One of the most difficult challenges for leaders offering incentives is “How much is enough?” Negotiating the type and amount of incentives to offer businesses is complicated by not knowing the types and amount of incentives being offered by others. Rather than devolving into bidding wars, regions should use incentives to accomplish clearly defined regional goals as part of the overall economic development strategy.
Performance agreements define performance criteria and then make the incentives contingent on achieving those outcomes. Signed performance agreements between the jurisdiction and the firm may not be necessary for statutory incentives (i.e., taxes provided by right in law but that require the firm to report something in exchange such as the creation of jobs or the payment of wages above a certain level), but it is good policy to have a documented mechanism for tracking recipients of statutory incentives. Monitoring statutory tax incentives may require a collaborative arrangement with the relevant taxing authority.
- Orient prospects to financial incentive philosophies and program resources
- Provide prospects with documented standard terms and conditions associated with receiving the incentive (including mandatory performance reporting requirements)
- Initiate incentive application process and acquire verified company financials and project pro forma
- Conduct due diligence to ensure veracity and capacity of the client to deliver on promised community benefits
- Conduct underwriting of the project to assess eligibility, need, incentive size, and anticipate return on investment
- Negotiate discretionary components of the incentive (include appropriate measures and clawback provisions)
- Prepare an agreement that delineates all company performance requirements in exchange for the incentive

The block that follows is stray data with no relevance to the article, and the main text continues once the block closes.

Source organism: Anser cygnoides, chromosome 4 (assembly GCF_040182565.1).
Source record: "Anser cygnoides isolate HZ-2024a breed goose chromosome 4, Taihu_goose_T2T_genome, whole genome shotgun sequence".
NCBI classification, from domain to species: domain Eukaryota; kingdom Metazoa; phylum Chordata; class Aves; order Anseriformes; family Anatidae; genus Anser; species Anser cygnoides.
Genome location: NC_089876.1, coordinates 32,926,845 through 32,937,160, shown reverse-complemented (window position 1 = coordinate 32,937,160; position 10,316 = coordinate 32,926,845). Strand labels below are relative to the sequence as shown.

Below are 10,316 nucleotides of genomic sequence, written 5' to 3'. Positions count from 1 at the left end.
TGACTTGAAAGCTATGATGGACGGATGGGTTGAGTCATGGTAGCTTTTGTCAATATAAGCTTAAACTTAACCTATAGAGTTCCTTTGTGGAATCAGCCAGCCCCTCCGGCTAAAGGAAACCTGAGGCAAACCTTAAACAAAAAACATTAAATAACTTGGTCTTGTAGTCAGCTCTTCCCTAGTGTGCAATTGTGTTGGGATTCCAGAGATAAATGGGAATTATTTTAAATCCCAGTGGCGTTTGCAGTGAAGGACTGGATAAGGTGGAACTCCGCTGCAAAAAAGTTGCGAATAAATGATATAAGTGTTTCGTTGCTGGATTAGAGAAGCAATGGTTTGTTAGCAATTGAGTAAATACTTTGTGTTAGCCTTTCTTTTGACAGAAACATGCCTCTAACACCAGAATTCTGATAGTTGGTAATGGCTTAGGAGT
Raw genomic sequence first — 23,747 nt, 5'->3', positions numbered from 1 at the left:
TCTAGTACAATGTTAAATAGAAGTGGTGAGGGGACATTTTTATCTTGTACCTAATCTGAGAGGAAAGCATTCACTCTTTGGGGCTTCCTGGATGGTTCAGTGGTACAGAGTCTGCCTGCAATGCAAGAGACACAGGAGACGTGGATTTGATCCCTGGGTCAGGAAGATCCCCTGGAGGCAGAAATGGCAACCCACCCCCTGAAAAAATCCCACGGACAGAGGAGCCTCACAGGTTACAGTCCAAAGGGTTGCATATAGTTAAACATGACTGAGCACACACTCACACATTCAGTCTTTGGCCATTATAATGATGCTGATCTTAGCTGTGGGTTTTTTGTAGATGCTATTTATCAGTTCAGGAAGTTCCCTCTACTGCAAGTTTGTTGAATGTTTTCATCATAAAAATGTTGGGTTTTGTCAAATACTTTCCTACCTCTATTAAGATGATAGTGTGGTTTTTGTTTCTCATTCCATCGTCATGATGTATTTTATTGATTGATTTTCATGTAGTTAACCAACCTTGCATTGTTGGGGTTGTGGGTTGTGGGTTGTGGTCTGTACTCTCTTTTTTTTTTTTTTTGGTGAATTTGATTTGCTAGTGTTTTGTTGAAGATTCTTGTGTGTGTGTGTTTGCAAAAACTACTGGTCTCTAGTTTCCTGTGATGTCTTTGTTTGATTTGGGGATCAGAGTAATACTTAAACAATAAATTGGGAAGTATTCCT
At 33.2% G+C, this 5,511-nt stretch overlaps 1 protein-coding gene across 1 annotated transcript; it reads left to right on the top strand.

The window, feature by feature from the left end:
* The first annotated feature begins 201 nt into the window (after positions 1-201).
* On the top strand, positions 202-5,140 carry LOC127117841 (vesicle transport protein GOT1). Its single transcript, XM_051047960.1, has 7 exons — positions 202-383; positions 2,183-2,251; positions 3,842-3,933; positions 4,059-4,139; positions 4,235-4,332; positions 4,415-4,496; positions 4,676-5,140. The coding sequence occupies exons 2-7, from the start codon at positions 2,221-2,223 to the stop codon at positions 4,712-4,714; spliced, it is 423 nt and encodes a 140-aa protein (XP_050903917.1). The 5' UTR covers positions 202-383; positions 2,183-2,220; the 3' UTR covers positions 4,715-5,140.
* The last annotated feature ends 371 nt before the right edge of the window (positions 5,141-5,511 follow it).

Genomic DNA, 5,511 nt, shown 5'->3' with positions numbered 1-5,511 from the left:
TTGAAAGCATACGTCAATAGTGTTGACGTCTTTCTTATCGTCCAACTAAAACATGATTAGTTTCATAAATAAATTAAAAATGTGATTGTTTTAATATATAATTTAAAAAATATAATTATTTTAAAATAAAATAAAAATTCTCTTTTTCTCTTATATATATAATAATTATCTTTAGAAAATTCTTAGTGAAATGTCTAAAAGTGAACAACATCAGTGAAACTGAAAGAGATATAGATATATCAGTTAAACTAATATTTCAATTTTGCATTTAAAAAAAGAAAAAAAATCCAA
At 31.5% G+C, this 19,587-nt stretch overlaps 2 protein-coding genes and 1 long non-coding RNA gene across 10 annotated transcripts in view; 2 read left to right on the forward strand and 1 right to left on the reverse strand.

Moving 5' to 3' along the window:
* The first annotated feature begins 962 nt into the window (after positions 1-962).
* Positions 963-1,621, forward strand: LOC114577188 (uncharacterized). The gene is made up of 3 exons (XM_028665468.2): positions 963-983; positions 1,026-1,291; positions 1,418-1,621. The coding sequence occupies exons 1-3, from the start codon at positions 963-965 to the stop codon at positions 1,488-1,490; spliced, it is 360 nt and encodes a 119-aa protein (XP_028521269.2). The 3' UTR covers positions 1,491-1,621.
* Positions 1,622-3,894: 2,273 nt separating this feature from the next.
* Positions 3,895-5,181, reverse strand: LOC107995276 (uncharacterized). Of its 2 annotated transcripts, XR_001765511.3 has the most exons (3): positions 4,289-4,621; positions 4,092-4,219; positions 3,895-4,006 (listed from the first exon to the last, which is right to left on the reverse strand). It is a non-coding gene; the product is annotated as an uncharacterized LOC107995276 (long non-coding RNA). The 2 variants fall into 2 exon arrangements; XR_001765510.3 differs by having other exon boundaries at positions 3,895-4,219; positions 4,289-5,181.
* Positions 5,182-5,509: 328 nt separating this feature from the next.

- Ensure the agreement is fully signed and enforceable
Houston embraces “community benefit” reforms for city incentives
Companies seeking tax breaks from the city of Houston must choose from among a set of potential community benefits to provide in exchange for city business incentives. Among the negotiated requirements to receive city incentives include: give construction workers safety training, advertise jobs to ex-offenders in the city’s re-entry program, provide affordable housing if the project is a residential development, try to hire workers from poor neighborhoods and the area around a project, offer paid internships for low-income students, develop site designs that aim to reduce crime for instance, by adding extra lighting, and incorporate site improvements that benefit more than the business itself. Houston Chronicle, 2018
Checklists and Guides
Eric Zolt, Tax Incentives and Tax Base Protection Issues: Top Ten Abuses of Tax Incentive Programs (2015). This list (Slide 31) cites different ways that businesses can abuse financial tax incentives, which is useful in designing and negotiating incentives with prospects.
Tips for Maximizing Public Investment: Cost Benefit Analysis
When making a decision, cost benefit analysis offers a way to estimate the strengths and weaknesses of various alternatives investment options. This helps regions mitigate risk.
In general, business incentives have higher benefit-cost ratio if they:
- Document decision-making for more sensitive decisions (e.g., all else being equal or “but for” the incentives)
- Lower the net present value of public costs by targeting new capital, making incentives more upfront, or delivering incentives via cost-effective services
- Invest in export-base firms with high economic multipliers and high worker wages
- Target resources to high unemployment areas
- Emphasize hiring of the local non-employed in areas with excess labor
Source: Upjohn Institute, Who Benefits from Economic Development Incentives? (2018)
For a detailed discussion of 10 Steps in Conducting Cost/Benefit Analysis, go to: GovLoop.com
Voice of the Practitioner
Ellen Harpel, President, Business Development Advisors and Founder, Smart Incentives